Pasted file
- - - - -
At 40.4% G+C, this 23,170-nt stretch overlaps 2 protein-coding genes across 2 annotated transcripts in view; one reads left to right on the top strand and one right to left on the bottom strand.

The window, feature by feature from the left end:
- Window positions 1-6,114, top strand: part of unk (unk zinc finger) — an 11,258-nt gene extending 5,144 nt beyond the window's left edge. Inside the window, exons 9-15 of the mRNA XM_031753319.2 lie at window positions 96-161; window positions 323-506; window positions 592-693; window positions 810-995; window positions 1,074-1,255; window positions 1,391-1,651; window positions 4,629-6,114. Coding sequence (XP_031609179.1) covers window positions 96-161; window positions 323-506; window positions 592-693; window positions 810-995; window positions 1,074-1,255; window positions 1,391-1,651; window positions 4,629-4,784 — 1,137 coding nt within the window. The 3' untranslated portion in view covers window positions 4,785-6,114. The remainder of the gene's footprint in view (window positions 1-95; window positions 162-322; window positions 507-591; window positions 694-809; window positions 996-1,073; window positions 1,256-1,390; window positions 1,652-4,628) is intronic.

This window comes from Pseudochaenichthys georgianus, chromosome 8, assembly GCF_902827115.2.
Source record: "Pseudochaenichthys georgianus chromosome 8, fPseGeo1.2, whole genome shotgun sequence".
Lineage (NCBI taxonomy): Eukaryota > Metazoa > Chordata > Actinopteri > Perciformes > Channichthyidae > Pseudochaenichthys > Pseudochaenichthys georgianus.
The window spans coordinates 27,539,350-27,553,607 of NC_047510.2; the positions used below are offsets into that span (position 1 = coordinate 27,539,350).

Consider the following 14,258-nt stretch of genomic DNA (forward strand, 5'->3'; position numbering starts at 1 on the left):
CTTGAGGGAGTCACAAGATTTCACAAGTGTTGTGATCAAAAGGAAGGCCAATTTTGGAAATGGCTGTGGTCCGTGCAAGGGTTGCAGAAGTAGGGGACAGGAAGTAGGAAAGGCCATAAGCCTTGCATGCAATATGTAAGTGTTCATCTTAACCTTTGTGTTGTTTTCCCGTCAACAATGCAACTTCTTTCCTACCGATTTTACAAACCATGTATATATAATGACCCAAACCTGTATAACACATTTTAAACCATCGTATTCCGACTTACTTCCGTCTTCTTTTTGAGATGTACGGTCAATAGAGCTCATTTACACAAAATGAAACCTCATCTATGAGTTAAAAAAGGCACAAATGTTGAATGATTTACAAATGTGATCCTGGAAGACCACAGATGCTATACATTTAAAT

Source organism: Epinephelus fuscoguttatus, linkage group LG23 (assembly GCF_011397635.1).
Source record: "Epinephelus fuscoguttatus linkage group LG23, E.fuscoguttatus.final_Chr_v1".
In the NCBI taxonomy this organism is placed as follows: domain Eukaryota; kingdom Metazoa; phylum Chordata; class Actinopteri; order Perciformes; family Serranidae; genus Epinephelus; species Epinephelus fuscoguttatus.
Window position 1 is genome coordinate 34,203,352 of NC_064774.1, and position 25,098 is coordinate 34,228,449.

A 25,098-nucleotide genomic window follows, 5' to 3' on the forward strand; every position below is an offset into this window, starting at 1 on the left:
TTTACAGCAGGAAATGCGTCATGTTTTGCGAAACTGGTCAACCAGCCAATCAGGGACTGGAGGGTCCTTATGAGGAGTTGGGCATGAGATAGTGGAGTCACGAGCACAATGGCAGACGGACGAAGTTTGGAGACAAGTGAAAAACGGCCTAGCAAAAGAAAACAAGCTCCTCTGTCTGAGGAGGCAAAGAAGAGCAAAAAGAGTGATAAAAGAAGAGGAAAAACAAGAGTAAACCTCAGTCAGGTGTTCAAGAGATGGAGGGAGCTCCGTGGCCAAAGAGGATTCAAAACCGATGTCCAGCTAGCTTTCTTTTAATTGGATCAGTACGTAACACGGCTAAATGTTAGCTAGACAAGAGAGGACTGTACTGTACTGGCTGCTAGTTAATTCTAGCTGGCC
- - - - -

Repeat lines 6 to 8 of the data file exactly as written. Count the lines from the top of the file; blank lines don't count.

Lineage (NCBI taxonomy): Eukaryota > Metazoa > Chordata > Actinopteri > Perciformes > Channichthyidae > Pseudochaenichthys > Pseudochaenichthys georgianus.
The window spans coordinates 27,539,350-27,553,607 of NC_047510.2; the positions used below are offsets into that span (position 1 = coordinate 27,539,350).

Consider the following 14,258-nt stretch of genomic DNA (forward strand, 5'->3'; position numbering starts at 1 on the left):